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Printed from https://www.Writing.Com/view/1143565
Rated: 18+ · Draft · Military · #1143565
this describes ten weeks I spent in Navy boot camp.
The first day of boot camp pretty much sucked. It seemed so unreal that I was even there. We arrived at Great Lakes Illinois Recruit Training Facility pretty late, and we all wanted to go to bed. However a certain amount of processing had to be done before we were allowed to do that. They started yelling at us the second we stepped off the bus. We stood in line in what they called ranks. All of us, still civilians and not used to being treated like sheep. It was a little awkward at first, but we soon learned to cope with it.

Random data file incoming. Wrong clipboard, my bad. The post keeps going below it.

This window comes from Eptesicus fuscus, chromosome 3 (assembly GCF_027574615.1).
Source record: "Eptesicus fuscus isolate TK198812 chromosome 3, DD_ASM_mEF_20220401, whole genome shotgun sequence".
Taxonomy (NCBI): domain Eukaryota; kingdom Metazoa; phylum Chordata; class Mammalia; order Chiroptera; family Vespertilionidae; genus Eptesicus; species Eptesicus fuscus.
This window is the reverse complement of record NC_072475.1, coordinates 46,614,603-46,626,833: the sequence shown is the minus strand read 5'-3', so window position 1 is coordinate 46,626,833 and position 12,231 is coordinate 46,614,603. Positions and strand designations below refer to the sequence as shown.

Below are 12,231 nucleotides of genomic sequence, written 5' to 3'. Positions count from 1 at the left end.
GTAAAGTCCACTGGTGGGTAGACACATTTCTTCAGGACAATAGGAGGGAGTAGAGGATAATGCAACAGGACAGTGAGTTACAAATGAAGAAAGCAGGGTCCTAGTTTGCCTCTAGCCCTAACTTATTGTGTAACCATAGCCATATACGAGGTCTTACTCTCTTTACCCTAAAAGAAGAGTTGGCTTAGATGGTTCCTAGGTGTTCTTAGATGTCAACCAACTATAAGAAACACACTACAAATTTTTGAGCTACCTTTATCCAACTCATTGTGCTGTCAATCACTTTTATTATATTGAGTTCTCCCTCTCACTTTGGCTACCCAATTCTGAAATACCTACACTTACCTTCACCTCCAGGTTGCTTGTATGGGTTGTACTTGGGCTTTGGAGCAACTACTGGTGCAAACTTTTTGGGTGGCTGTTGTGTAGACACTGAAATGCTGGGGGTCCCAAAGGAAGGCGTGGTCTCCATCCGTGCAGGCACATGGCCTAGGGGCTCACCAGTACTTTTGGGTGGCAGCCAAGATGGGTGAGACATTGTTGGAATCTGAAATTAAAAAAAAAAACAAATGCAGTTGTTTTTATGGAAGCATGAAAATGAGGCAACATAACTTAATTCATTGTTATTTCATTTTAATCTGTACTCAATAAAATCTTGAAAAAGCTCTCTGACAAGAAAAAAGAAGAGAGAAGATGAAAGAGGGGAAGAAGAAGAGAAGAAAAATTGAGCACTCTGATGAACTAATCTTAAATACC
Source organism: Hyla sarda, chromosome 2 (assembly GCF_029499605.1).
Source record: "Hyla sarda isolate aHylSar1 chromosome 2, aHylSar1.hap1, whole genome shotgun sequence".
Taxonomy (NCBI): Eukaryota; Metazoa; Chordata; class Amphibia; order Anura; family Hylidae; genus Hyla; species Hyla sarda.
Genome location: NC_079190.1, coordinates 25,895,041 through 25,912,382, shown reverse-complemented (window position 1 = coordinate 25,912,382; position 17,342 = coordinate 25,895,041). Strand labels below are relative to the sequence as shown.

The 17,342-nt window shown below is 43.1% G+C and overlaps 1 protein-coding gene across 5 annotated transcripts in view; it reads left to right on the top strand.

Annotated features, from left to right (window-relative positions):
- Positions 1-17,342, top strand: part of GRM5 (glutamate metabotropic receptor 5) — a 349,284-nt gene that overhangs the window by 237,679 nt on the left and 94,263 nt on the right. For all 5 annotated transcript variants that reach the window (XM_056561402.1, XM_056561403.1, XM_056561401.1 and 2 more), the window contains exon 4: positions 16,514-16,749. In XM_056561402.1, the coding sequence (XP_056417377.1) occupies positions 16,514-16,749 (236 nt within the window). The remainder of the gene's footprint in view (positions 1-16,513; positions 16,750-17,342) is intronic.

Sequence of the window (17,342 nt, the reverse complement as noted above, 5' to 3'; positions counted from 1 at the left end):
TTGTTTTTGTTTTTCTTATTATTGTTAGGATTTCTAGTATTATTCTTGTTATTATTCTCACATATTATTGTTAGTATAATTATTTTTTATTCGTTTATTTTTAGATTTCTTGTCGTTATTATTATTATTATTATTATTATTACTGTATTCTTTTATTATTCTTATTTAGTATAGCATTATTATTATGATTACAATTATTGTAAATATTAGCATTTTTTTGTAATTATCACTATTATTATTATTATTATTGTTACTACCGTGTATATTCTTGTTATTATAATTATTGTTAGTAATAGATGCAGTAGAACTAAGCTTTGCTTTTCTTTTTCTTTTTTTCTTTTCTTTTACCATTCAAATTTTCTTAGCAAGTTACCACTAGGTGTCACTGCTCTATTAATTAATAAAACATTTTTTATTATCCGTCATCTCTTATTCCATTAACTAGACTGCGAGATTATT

One guy had a stack of folders. “When I call out your last name, you respond with your social security number! There are no letters in your social security number. If you fuck this up you will stand there until we’re done with everyone else. Does everyone understand me?!” Everyone said yes. But that wasn’t good enough so he said ‘”Your military training starts here, right now. Anyone wearing these” he said pointing to the chevrons and bird on his sleeve “will be called Petty Officer! Anyone wearing an anchor will be called Chief. This starts right now! Is that clear!”